Bonnie Garmus, the most read novelist: “I wrote my first book at the age of 60”


Elizabeth Zott, the protagonist of this original novel, is a single mother and has become a television star as the host of a cooking show. But her success teaches him the dark side of her, since as he Her popularity increases, so do her male detractors.scared and outraged to see how Elizabeth is provoking women to defy social rules and question their place in the world.

The “mother” of this singular protagonist is called Bonnie Garmus and was born in Seattle, “a city where it rains practically all the time. Since I live in London I am happy because I see more of the sun than in my hometown.”, he states during the interview we do in , ​​where he arrives to sign books on Sant Jordi’s day. Blonde, with a deeply blue look and a wide smile that she displays throughout the talk, it is clear from her athletic complexion and her energetic attitude that Sport plays a crucial role in their daily lives.copy writer and technical writer for medical, scientific and technological companies, came to literature with the purpose of denunciation after sixty years. And she did it through the front door.

His dog’s name is 99. Because 98 wins?
Yeah, I wrote my first novel when I was 60 years old.. When I finished it, I submitted it to 97 publishers, and received 97 rejections. Response 98 was from a literary agent who complimented me on my narrative style and encouraged me to continue writing. Her advice was to start another novel, but not to have 1000 pages like the first one. That was the reason why I decided to write chemistry lessons.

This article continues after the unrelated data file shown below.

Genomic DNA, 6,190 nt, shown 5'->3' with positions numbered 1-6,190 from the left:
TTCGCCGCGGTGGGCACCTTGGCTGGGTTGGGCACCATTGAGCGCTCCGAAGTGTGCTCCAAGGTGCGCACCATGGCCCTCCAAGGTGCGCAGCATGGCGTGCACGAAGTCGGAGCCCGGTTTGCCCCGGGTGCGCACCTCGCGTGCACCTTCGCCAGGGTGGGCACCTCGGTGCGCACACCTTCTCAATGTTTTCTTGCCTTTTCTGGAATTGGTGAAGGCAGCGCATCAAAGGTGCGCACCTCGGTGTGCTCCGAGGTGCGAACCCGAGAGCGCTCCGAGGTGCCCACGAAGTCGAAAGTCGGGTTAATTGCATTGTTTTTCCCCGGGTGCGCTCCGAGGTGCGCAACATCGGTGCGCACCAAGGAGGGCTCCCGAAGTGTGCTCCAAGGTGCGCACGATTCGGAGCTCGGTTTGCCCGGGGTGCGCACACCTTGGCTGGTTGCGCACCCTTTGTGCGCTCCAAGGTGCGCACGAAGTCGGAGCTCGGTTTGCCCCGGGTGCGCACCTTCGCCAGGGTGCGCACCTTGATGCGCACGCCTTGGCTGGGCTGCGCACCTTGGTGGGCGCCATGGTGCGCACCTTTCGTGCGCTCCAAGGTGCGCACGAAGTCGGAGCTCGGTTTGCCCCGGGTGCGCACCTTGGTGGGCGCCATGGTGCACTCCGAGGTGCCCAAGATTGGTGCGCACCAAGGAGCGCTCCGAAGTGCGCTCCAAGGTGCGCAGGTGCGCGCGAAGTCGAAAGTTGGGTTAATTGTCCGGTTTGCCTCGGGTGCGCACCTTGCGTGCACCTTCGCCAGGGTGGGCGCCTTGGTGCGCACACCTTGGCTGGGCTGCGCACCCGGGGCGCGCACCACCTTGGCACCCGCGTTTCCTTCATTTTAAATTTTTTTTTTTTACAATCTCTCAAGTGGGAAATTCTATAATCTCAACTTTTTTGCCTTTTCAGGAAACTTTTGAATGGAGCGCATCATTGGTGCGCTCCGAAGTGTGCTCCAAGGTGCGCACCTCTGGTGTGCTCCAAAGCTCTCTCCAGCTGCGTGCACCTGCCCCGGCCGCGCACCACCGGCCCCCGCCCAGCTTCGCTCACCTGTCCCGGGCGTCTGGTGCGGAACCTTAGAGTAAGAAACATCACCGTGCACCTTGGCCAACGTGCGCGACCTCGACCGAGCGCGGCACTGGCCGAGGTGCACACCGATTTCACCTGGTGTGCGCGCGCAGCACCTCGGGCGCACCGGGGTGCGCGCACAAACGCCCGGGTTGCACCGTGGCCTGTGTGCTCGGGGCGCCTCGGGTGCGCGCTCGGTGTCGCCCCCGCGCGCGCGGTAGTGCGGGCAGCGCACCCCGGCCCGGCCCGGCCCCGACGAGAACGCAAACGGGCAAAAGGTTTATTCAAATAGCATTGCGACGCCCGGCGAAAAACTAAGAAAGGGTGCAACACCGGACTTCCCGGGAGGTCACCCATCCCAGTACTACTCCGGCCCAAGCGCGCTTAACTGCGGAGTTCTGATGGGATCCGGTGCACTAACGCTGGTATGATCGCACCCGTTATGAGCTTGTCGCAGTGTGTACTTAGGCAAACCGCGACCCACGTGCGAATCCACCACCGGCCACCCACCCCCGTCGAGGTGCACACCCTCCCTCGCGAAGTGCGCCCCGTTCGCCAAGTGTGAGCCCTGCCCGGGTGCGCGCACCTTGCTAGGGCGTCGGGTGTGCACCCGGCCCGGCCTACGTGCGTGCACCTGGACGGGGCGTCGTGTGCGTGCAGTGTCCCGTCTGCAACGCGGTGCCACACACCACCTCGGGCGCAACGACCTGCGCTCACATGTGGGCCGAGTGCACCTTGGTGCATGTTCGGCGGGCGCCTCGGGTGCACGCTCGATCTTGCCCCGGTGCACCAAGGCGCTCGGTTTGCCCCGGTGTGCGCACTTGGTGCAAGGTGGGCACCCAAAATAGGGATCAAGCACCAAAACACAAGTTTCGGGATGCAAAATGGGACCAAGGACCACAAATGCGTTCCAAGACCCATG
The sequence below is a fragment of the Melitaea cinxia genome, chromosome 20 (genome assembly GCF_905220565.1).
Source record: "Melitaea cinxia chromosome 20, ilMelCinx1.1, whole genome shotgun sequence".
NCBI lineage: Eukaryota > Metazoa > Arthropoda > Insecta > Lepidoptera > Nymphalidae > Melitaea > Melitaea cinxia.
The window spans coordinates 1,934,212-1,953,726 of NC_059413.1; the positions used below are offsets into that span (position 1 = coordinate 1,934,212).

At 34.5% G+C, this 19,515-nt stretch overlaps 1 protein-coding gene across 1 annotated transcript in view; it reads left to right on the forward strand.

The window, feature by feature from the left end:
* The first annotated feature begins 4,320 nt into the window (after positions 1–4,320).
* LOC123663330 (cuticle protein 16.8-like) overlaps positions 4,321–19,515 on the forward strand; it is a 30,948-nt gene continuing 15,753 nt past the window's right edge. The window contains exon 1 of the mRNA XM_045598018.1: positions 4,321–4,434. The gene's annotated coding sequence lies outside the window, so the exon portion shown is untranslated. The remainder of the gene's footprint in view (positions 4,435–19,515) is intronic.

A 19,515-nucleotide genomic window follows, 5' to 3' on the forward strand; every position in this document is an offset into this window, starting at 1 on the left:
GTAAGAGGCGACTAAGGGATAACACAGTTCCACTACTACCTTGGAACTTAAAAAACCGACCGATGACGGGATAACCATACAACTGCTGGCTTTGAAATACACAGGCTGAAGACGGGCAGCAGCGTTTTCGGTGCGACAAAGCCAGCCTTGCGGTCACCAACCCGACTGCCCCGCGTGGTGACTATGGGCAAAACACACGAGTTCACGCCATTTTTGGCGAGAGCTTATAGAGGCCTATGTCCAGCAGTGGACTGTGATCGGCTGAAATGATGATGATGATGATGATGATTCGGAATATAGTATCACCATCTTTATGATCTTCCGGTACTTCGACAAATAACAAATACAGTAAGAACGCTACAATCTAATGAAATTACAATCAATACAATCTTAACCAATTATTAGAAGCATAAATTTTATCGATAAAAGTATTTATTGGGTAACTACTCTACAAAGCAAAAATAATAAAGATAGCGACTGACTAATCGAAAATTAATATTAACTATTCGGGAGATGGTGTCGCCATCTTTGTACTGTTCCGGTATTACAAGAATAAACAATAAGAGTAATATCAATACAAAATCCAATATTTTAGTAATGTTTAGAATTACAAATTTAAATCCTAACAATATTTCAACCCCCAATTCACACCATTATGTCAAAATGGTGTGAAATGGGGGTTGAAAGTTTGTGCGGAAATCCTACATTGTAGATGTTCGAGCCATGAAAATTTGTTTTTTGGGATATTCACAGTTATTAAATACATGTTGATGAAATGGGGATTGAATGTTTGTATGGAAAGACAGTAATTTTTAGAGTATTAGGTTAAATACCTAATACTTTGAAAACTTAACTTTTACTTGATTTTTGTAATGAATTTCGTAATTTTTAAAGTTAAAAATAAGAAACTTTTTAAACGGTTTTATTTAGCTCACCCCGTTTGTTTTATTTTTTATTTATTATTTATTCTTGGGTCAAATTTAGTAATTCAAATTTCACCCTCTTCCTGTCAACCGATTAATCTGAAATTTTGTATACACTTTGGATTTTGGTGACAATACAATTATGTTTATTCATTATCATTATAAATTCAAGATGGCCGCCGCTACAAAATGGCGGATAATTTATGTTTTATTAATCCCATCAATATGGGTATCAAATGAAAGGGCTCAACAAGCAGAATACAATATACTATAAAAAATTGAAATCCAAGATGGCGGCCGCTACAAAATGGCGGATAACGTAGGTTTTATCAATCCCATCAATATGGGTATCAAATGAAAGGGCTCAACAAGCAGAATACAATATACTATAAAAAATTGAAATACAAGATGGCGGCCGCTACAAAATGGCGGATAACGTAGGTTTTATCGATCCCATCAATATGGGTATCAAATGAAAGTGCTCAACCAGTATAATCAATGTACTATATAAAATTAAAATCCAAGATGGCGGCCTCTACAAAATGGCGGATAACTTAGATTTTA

Yours is an exceptional case. It is not common to publish for the first time at the age of 64 and become a publishing phenomenon.
I know, and it is not easy for me to digest everything that has happened to me. I have worked hard all my life, and I never thought I could pay for a dream vacation with my husband and daughters with the profits from my novel. But, apart from this, I continue to follow the same rhythm as before, I work the same schedule as when I worked as a copy writer, only now those hours are dedicated to me: I promote chemistry lessons and I write my next novel. We live in the same house and I continue to play sports and see my usual friends.
Have rowing and swimming taught you to be perseverant and disciplined?
Sport builds character, There’s no doubt. I started swimming when I was 5 years old and I have never stopped. I swam a lot in pools, but I got a hankering for it: water contains many chemical components and the constant coming and going seems horribly monotonous to me. I started swimming in open water, mainly in lakes, and it gives me great mental clarity. I’m not a fast swimmer, but I enjoy concentrating on my strokes, it’s like a meditative practice. And at the age of 30 I started rowing, and I have participated in many competitions. I like it a lot, it is a sport that you can practice throughout your life. One of my rowing buddies is 93 years old and he is in great shape.